The late Arthur Penn was one of the greatest movie directors of all time, yet the Philly-born maverick was a self-proclaimed “outsider to American film” known for character-driven, relatively low-budget masterpieces. A short list of his finest includes eccentric Westerns (The Left Handed Gun and The Missouri Breaks), countercultural paeans (Alice's Restaurant), subversive reexaminations of American history (Little Big Man and Bonnie and Clyde), noirish thrillers (Night Moves) and flat-out experimentation (Mickey One). Penn was an actor's director, eliciting phenomenal performances from his casts, most memorably in 1962's The Miracle Worker. In a twistory of history that's been resonating a lot lately here in the Twenty-Worst Century, he was hipper than most younger filmmakers and committed to ensuring that intelligence and humanism outweigh special effects. He once complained about “the height of Hollywood at its most dysfunctional: You throw money at things.” Renaissance man and film historian Nat Segaloff has written an excellent biography, Arthur Penn: American Director, that focuses on Penn-as-artist. The author will be reading and rapping all things Arthur tonight.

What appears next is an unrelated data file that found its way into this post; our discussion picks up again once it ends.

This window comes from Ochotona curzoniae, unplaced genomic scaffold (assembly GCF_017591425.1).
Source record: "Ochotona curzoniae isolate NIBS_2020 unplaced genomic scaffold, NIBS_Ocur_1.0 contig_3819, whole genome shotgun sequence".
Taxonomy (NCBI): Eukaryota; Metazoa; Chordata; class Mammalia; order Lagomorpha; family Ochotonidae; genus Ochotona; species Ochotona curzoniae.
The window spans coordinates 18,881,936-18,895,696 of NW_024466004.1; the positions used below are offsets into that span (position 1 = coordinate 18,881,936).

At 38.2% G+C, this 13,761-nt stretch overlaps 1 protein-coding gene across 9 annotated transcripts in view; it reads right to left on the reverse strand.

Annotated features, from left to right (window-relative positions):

Tue., April 12, 7 p.m., 2011

LA Weekly